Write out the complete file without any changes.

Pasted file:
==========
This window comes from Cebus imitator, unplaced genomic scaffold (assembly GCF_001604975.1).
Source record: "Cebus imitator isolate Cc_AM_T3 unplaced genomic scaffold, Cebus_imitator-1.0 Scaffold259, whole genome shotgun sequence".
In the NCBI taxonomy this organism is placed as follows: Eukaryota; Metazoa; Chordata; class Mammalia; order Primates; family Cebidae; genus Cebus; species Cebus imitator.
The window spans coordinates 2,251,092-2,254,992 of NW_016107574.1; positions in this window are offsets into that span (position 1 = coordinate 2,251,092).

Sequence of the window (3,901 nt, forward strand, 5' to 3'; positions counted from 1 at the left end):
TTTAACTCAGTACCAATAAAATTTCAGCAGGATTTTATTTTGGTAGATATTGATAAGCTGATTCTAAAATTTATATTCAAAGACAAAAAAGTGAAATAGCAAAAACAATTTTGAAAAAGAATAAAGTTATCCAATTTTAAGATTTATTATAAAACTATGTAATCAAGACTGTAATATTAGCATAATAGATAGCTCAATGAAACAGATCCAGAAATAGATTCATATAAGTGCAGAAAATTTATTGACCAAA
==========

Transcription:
This window comes from Cebus imitator, unplaced genomic scaffold (assembly GCF_001604975.1).
Source record: "Cebus imitator isolate Cc_AM_T3 unplaced genomic scaffold, Cebus_imitator-1.0 Scaffold259, whole genome shotgun sequence".
In the NCBI taxonomy this organism is placed as follows: Eukaryota; Metazoa; Chordata; class Mammalia; order Primates; family Cebidae; genus Cebus; species Cebus imitator.
The window spans coordinates 2,251,092-2,254,992 of NW_016107574.1; positions in this window are offsets into that span (position 1 = coordinate 2,251,092).

Sequence of the window (3,901 nt, forward strand, 5' to 3'; positions counted from 1 at the left end):
TTTAACTCAGTACCAATAAAATTTCAGCAGGATTTTATTTTGGTAGATATTGATAAGCTGATTCTAAAATTTATATTCAAAGACAAAAAAGTGAAATAGCAAAAACAATTTTGAAAAAGAATAAAGTTATCCAATTTTAAGATTTATTATAAAACTATGTAATCAAGACTGTAATATTAGCATAATAGATAGCTCAATGAAACAGATCCAGAAATAGATTCATATAAGTGCAGAAAATTTATTGACCAAA